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give it our general support, reserving to ourselves as we had done on a former occasion the right of offering any recommendations which a closer examination might suggest.


Nr. 13305. TÜRKEI. – Iradé über Reformenin Rumelien. (Auszug aus dem „Levant Herald“).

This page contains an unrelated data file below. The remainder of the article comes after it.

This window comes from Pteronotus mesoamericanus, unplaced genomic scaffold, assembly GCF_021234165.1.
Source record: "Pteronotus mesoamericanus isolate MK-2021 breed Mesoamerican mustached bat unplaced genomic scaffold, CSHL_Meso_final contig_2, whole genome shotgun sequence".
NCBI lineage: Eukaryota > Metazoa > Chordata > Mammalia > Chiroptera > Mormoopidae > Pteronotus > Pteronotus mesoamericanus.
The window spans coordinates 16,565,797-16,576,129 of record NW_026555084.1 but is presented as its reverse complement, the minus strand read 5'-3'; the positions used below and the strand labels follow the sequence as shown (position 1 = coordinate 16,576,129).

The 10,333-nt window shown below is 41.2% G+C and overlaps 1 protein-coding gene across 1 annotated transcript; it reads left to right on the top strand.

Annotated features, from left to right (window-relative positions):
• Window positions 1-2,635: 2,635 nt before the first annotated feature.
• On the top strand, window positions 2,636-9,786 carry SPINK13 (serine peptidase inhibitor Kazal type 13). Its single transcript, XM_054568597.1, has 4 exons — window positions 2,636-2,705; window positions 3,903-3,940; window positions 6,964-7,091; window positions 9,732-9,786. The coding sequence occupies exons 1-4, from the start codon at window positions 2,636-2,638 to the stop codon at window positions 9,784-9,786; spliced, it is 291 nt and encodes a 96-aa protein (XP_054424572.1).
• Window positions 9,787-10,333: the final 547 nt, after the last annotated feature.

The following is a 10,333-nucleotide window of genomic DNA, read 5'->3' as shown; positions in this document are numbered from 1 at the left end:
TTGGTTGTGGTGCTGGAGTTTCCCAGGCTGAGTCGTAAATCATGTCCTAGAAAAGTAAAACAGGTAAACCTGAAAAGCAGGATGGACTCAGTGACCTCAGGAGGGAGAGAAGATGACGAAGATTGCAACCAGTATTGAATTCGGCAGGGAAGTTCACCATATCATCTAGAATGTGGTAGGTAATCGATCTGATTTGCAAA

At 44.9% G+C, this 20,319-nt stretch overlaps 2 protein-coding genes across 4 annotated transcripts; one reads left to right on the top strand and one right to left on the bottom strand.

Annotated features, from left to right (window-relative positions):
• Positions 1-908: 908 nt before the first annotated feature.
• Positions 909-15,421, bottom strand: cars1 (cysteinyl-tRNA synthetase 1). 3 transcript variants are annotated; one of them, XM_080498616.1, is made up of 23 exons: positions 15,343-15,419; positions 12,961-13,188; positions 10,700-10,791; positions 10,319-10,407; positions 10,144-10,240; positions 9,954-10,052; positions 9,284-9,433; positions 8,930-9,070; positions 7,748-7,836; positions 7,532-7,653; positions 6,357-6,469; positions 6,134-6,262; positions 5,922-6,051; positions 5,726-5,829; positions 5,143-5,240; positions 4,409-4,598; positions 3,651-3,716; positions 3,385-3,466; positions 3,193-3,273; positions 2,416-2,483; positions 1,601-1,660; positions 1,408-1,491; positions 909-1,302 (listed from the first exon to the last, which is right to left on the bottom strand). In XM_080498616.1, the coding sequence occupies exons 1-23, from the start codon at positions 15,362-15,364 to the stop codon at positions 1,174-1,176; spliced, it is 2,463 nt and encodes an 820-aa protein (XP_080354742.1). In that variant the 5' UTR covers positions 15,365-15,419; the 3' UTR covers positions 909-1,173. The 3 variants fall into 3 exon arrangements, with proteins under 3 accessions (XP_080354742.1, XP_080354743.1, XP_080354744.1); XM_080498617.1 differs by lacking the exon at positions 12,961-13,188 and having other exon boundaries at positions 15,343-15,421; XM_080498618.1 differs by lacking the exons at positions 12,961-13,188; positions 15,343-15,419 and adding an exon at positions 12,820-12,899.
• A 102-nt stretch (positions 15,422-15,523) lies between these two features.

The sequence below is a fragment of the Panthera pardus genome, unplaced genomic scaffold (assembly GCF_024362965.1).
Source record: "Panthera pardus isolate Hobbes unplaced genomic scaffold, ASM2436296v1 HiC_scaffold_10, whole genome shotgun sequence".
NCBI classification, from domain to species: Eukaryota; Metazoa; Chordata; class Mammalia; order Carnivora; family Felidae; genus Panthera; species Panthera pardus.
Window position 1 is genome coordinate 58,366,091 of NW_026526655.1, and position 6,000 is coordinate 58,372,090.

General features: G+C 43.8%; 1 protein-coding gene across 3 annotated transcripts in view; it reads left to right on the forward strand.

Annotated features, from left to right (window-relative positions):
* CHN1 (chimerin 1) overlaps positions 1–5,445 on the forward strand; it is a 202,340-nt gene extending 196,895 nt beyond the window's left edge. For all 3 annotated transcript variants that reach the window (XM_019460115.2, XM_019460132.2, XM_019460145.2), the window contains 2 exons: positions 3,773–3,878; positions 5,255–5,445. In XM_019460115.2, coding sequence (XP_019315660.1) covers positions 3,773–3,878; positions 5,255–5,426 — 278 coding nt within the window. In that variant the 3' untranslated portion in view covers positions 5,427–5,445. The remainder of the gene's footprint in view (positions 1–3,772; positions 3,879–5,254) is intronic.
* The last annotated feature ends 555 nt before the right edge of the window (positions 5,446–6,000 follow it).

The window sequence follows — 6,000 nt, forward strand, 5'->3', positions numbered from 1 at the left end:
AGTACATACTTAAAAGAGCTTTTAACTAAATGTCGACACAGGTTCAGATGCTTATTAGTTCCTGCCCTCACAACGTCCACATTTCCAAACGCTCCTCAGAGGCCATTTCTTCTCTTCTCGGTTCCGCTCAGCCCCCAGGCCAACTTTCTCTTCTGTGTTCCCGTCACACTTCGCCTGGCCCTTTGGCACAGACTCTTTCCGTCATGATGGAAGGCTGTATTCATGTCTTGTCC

October 17, 1903. Reforms in Roumelia. – An Imperial Iradé has been issued commanding the immediate application of the measures decreed by the Council of Ministers in view of insuring tranquility in the Roumelian provinces. || With His Majesty's permission a Commission was recently appointed under the presidency of the Inspector-General, composed of representatives of the various elements of the population, to superintend the execution of certain reforms consistent with the fundamental principle of the laws and regulations now in force, and to facilitate the realization of the measures previously ordained. Some of these reforms have already been applied, and the delay in the execution of the rest must be ascribed to the state of affairs in Roumelia. il The delay, however, could not be of long duration, for the benevolent intentions of His Majesty the Sultan produced a favourable impression, and the Bulgarians, whom the Committees had, by threat or persuasion, prompted to commit reprehensible acts and to escape to the mountains, have repented, and are now, according to official information, beginning to return in numerous batches to their villages, and to implore the Sovereign’s pardon. || There is every reason to believe that this revulsion of feeling on the part of the Bulgarians will soon be general, and that at no distant date peace and order will reign in that region. || In view of the great progress made in the pacification of Roumelia, the Government has decided to carry out at once those reforms which have not yet been applied. The ruined houses, most of which were burnt down by bands or were blown up by means of bombs or dynamite, will be rebuilt or repaired at the cost of the Government, as a fresh proof of the Sovereign’s generosity and philanthropy. The requisite funds will be remitted to the Inspector-General. Special Commissions, appointed by Hussein Hilmi Pasha, will supervise the reconstruction or repair of dwellings. The Bulgarians who have joined the bands and fled to the mountains will be asked to return to their villages, where the authorities will superintend their establishment. The Government will afford relief to the distressed, and will grant all possible facilities to the fugitives who appeal to His Majesty for pardon and appreciate his generosity and the favours which he showers on bis subjects. || The civil and financial officials will be called upon to redouble their zeal and activity in the accomplishment of their duties, in order to facilitate the application of the reforms which have not yet been carried out. The Sublime Porte and the Ministry of Finance will concert measures for procuring the necessary funds to insure the regular payment of salaries and of all expenses to the end of the current year. The Government has arranged to take even more efficacious measures to prevent reprehensible acts during the pursuit of bands or in the course of fighting. Officials of all ranks, as well as private persons guilty of blameworthy acts, will be prosecuted. || The Imperial Government recently engaged two officers in Sweden for the reorganization of the gendarmerie in the three provinces. The Government has now secured the services of four Belgian officers for the same purpose. These officers have already left Brussels for Constantinople, and will be sent at once to Roumelia. A Commission under the presidency of Hamdi Bey, Commander of the gendarmerie of Monastir, recently left that town to inspect the corps of field-watchmen and woodrangers. The task of this Commission is to be enlarged, and special measures will be adopted to facilitate its accomplishment. The bands of agitators will be vigorously pursued, and peaceful inhabitants will be protected against attack. As regards those under arrest on the charge of taking part in the agitation or of joining the brigands, the Ministry of Justice will investigate their cases with the utmost dispatch, and will prevent delay in their trials. Instructions will be sent to the administrative authorities to facilitate the task of the examining Magistrates. All fugitives to Bulgaria returning to Roumelia and delivering their arms will be protected and succoured. || Such are the measures which Ministers have adopted in Council, and which have met with His Majesty's approval. The Sublime Porte has already sent instructions for their application without delay.